Union, Revolution and War: Scotland, 1625 - 1745

Category: Book
By (author): Stewart, Laura
Series: New History Of Scotland
Subject:  HISTORY / Europe / Great Britain
  HISTORY / Europe / Western
  HISTORY / General
  HISTORY / Modern / 17th Century
  HISTORY / Modern / 18th Century
Audience: professional and scholarly
Publisher: Oxford University Press
Published: January 2021
Format: Book-paperback
Pages: 256
Size: 8.50in x 5.50in x 0.75in
Our Price:
$ 42.50
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Additional Notes

From The Publisher*Scotland's history in the seventeenth and early eighteenth centuries continues to get a bad press. Popular books and television programmes portray this period as one defined by economic stagnation, religious fanaticism, and cultural backwardness. These assumptions help to reinforce the idea, commonplace amongst the British governing and media establishments, that the loss of Scotland's political autonomy through incorporating union with England in 1707 was the necessary price to be paid for stability and prosperity. Although scholars no longer see Scotland's journey from sovereign kingdom to provincial status within a global Anglo-Britannic empire in these terms, there is limited public awareness of alternative views. Union, Revolution and War provides a provocative but accessible new account of a contentious and highly volatile period in both Scottish and British history. Although Scotland's political, economic, and diplomatic affairs were undeniably dominated by the relationship with England, Scottish society and culture remained distinctive. The seventeenth and early eighteenth centuries cannot be characterised simply as a story of Scottish assimilation into an Anglo-Britannic state.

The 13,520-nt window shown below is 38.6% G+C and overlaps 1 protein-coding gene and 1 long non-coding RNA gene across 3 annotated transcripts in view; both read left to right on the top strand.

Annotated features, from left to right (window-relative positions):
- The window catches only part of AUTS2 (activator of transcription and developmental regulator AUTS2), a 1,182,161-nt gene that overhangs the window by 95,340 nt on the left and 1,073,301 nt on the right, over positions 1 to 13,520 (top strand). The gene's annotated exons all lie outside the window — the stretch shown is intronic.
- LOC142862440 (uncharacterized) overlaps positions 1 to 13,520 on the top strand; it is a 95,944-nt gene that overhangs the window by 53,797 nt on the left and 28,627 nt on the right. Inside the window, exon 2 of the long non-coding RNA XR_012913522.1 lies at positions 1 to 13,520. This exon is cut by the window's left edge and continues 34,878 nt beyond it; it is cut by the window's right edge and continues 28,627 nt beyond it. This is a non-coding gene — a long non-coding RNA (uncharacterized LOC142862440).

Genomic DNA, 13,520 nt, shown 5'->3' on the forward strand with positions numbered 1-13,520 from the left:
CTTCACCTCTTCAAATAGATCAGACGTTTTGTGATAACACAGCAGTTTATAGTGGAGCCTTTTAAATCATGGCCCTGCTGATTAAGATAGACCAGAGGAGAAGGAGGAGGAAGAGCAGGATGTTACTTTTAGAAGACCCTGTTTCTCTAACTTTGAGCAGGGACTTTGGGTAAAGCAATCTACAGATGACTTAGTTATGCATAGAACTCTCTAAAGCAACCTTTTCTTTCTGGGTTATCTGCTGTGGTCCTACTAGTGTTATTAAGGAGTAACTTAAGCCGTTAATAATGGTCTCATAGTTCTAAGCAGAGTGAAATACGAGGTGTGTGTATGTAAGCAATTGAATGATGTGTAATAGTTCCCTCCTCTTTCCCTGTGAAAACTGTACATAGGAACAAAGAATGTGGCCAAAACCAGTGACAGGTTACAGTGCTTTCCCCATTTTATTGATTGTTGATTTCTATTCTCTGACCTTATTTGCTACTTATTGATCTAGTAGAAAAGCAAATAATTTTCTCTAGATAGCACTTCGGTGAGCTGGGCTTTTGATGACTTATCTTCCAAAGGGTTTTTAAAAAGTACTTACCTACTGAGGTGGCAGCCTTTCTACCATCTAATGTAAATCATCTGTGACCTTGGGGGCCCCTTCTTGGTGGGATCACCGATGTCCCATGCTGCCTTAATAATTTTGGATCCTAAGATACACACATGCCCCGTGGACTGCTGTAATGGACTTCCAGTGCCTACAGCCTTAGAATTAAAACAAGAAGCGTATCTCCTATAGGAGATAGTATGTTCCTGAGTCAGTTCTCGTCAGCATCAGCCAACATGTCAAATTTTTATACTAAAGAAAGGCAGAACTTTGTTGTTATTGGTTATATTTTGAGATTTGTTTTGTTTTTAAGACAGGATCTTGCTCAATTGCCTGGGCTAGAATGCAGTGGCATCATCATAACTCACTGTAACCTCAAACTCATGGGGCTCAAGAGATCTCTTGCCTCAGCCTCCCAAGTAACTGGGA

From The Publisher*

A provocative new account of Scotland's history across a century of revolution and political instability

Biographical NoteLaura Stewart is Senior Lecturer in Early Modern British History at Birkbeck, University of London. Her research is focussed on Scotland and Britain in the seventeenth century and she has published widely on many aspects of Scottish political and religious culture. She is a fellow of the Society of Antiquaries (Scotland), the Royal Historical Society, and the Higher Education Academy, co-convener of the seminar for British History in the Seventeenth Century at the Institute of Historical Research in London, a member of the Scottish Medievalists, and a representative on the Royal Historical Society's advisory panel for the Bibliography of British and Irish History.